On August 20, 2013, the defendant reported for a random drug test. When confronted about his prior positive drug test, he admitted using cocaine. He further promised the drug test submitted that day would be negative. To the contrary, the test results were positive for cocaine. When confronted regarding where he was living, the defendant admitted he was not residing with his cousin, but instead had been living with his girlfriend. The Probation Officer directed the defendant that he must live where he will be most successful on supervision. The defendant stated that he wished to reside at his sister's residence, but stated did not have the address at that time. He was thus directed to text the address to his officer by 10:00 p.m. that evening. Consistent with his actions to this point, he failed to do so, but did provide the address several days later. On September 5, 2013, the defendant reported for a scheduled office visit, and when confronted, adamantly denied having used narcotics since July, and attributed the positive results on the August 20th sample to having touched some cocaine.

Finally, and somewhat predictably given the above, on September 11, 2013, the defendant was arrested by Austin Police Department officers after a traffic stop, and charged with possession of a controlled substance, based on the discovery of a bottle with 28 hydrocodone pills, a glass Pyrex dish with cocaine residue, a digital scale, and.03 grams of crack cocaine. The defendant was a passenger in the vehicle, and the driver is a person with a felony conviction. The defendant was released on a bond on September 12, 2013. The Probation Officer did not have contact with the defendant until September 19, 2013, when he called his officer, but failed to disclose that he had been arrested. The defendant was scheduled to report to the Probation Office on September 19, 2013, but an hour before his visit he called and asked to reschedule. He stated he was working in Manor, Texas and could not get off.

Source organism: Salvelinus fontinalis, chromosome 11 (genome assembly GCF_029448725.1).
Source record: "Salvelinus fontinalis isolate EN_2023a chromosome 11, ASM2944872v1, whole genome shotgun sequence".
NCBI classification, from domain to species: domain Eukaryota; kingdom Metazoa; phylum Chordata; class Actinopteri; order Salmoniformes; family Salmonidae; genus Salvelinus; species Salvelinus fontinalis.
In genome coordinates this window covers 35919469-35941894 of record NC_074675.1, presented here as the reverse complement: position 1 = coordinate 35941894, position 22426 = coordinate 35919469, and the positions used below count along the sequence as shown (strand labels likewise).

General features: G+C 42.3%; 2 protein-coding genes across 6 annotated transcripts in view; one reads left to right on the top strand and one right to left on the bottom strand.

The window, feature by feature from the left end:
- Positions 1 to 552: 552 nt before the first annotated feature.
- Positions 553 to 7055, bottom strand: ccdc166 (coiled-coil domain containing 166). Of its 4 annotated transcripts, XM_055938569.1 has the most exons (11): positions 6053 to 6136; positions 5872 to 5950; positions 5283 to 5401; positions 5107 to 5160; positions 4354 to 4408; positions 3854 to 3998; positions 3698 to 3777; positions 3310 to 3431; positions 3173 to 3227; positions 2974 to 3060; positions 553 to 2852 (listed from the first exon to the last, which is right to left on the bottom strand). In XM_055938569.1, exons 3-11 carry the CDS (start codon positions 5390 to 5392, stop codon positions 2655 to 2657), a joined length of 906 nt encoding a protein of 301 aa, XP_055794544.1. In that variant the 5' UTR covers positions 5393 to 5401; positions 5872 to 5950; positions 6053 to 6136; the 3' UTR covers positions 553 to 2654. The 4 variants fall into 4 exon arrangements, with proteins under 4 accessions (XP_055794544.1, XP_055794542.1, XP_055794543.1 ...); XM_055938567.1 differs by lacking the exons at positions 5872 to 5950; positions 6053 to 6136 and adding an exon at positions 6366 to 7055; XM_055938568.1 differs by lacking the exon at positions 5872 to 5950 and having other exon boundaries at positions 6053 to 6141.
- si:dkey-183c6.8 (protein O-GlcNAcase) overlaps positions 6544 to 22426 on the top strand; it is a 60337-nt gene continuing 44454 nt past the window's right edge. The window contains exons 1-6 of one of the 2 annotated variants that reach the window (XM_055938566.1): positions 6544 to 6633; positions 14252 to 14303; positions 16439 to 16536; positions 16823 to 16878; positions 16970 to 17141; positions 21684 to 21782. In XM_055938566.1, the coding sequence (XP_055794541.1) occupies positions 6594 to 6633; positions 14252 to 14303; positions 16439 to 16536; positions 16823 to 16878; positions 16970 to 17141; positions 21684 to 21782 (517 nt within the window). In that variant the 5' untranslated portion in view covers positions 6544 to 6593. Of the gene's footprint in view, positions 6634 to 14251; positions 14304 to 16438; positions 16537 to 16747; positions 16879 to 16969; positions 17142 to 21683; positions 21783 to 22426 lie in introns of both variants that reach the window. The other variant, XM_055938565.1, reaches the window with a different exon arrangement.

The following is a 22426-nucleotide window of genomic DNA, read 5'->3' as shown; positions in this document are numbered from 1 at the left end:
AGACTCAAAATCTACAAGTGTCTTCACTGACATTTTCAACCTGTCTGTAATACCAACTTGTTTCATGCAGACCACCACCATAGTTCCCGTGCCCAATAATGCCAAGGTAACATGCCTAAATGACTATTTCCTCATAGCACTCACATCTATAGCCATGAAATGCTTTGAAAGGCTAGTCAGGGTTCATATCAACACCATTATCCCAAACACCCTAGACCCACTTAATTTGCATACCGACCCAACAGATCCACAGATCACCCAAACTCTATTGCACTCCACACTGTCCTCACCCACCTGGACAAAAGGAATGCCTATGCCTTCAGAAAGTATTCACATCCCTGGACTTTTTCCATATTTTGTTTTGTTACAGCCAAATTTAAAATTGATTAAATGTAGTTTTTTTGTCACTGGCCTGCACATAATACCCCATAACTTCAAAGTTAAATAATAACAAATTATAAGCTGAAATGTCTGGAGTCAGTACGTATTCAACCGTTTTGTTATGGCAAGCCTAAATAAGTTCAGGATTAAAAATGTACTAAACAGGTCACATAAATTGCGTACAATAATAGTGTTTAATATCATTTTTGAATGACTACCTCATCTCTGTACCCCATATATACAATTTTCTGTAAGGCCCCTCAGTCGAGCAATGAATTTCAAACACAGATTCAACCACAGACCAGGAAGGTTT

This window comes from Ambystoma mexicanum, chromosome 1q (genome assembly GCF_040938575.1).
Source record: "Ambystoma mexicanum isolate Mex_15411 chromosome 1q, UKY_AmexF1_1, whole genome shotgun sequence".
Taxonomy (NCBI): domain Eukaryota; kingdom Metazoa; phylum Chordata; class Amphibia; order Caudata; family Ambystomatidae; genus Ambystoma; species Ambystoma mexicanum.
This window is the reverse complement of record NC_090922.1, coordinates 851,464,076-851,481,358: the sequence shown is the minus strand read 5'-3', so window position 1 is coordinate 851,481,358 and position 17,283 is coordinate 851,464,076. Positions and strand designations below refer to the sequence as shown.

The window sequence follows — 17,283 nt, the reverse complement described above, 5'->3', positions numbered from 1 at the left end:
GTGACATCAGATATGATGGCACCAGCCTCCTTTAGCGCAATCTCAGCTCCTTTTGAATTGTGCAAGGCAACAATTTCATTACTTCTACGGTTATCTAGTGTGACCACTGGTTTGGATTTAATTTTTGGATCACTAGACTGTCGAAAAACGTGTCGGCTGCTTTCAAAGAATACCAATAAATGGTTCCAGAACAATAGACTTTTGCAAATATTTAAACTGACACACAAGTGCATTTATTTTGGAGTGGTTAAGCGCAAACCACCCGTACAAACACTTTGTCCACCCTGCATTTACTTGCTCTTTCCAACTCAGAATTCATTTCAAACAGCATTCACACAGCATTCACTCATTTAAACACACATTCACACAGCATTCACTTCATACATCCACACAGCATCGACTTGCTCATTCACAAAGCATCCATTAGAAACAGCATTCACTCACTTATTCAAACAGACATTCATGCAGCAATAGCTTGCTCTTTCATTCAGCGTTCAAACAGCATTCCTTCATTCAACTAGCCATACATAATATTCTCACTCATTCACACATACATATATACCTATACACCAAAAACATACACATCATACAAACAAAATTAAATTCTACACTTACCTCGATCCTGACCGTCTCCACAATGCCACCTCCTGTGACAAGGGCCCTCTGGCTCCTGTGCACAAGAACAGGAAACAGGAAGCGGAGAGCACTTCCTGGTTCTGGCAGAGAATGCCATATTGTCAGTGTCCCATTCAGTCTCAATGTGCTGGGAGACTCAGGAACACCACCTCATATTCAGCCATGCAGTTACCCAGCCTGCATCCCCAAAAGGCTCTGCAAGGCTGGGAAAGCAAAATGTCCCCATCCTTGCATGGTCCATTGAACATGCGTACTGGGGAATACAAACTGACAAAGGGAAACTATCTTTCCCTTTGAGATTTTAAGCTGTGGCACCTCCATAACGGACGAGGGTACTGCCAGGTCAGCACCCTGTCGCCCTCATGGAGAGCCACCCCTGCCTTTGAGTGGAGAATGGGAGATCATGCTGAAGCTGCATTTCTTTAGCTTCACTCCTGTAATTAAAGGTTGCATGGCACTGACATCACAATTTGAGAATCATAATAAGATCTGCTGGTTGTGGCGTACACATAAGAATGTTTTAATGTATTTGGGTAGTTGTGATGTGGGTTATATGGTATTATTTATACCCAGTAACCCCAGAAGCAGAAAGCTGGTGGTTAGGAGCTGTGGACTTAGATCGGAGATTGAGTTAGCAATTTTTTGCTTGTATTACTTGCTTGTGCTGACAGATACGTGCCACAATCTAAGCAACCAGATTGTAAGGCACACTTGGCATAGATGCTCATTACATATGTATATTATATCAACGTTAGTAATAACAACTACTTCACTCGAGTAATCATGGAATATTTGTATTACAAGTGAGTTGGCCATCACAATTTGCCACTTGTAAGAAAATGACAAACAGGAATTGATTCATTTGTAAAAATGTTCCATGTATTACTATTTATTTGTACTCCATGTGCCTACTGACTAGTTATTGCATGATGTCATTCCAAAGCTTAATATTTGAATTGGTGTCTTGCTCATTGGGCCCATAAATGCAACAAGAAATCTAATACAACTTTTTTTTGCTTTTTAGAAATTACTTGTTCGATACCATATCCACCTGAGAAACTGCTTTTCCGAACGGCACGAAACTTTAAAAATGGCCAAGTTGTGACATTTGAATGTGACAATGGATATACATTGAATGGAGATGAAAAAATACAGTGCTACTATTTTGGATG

Based on all of the above, on September 19, 2013, the Probation Office submitted its petition alleging that the Defendant had violated his conditions of supervision. The undersigned authorized the issuance of a warrant that same day. The Defendant was arrested on that warrant on October 2, 2013.

On October 8, 2013, the Defendant and his attorney appeared before the undersigned Magistrate Judge for a hearing on the Petition. On the same date, the Defendant and his attorney signed a Consent to Allocution Before United States Magistrate Judge. Pursuant to 28 U.S.C. Section 636(a) and 18 U.S.C. § 3401(i), this Court held a Supervised Release Revocation Hearing, at which time the Defendant pleaded "True" to the allegations of petition, with the exception that he declined to make a plea of true to the violation stemming from the pending state criminal charges, and the Government withdrew that alleged violation.


1. The Defendant was competent to stand trial on the charges against him, and had both a factual as well as a rational understanding of the proceedings against him.

2. The Defendant does not suffer from any physical or mental impairment that would affect his ability to fully understand the charge ...